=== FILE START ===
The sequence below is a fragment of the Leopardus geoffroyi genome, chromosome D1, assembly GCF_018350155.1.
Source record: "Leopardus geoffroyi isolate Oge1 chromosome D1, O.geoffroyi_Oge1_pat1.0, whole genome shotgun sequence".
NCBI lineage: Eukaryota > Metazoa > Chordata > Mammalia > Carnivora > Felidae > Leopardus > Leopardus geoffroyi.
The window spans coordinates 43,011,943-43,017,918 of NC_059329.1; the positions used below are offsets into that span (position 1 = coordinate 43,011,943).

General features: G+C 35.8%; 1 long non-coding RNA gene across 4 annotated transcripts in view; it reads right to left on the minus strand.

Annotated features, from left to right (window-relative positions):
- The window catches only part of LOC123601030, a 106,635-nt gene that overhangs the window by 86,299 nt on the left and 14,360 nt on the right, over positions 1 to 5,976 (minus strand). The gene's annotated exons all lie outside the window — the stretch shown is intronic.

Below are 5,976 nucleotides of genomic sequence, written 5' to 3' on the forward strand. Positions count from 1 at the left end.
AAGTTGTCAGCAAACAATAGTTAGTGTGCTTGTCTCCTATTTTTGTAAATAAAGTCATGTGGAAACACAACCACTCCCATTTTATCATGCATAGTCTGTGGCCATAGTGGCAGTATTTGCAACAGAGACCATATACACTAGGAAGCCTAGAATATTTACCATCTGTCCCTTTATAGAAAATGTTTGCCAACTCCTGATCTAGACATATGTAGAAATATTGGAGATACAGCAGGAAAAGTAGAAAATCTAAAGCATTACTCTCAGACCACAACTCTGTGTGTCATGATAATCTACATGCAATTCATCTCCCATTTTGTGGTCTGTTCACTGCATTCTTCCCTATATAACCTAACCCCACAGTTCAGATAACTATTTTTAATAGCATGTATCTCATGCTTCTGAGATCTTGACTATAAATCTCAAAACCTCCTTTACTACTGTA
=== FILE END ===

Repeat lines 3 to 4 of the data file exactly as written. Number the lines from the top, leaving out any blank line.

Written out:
NCBI lineage: Eukaryota > Metazoa > Chordata > Mammalia > Carnivora > Felidae > Leopardus > Leopardus geoffroyi.
The window spans coordinates 43,011,943-43,017,918 of NC_059329.1; the positions used below are offsets into that span (position 1 = coordinate 43,011,943).